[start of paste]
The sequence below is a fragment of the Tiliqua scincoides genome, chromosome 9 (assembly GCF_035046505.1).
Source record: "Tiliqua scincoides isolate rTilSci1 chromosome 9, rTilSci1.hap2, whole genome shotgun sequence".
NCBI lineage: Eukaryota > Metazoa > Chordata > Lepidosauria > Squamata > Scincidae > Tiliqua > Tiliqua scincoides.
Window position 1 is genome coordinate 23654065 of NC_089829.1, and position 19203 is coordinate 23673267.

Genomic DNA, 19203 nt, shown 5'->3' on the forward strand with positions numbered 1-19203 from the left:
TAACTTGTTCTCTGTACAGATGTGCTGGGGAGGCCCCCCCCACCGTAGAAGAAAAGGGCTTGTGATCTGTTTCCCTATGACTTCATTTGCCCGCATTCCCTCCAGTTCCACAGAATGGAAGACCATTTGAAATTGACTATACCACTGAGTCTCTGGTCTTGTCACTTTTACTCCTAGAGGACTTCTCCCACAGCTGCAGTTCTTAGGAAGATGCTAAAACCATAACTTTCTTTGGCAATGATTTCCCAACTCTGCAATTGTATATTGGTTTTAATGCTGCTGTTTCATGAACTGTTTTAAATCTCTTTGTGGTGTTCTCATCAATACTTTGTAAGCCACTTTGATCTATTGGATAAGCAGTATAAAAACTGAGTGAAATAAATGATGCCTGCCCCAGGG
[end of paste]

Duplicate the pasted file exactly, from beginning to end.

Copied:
The sequence below is a fragment of the Tiliqua scincoides genome, chromosome 9 (assembly GCF_035046505.1).
Source record: "Tiliqua scincoides isolate rTilSci1 chromosome 9, rTilSci1.hap2, whole genome shotgun sequence".
NCBI lineage: Eukaryota > Metazoa > Chordata > Lepidosauria > Squamata > Scincidae > Tiliqua > Tiliqua scincoides.
Window position 1 is genome coordinate 23654065 of NC_089829.1, and position 19203 is coordinate 23673267.

Genomic DNA, 19203 nt, shown 5'->3' on the forward strand with positions numbered 1-19203 from the left:
TAACTTGTTCTCTGTACAGATGTGCTGGGGAGGCCCCCCCCACCGTAGAAGAAAAGGGCTTGTGATCTGTTTCCCTATGACTTCATTTGCCCGCATTCCCTCCAGTTCCACAGAATGGAAGACCATTTGAAATTGACTATACCACTGAGTCTCTGGTCTTGTCACTTTTACTCCTAGAGGACTTCTCCCACAGCTGCAGTTCTTAGGAAGATGCTAAAACCATAACTTTCTTTGGCAATGATTTCCCAACTCTGCAATTGTATATTGGTTTTAATGCTGCTGTTTCATGAACTGTTTTAAATCTCTTTGTGGTGTTCTCATCAATACTTTGTAAGCCACTTTGATCTATTGGATAAGCAGTATAAAAACTGAGTGAAATAAATGATGCCTGCCCCAGGG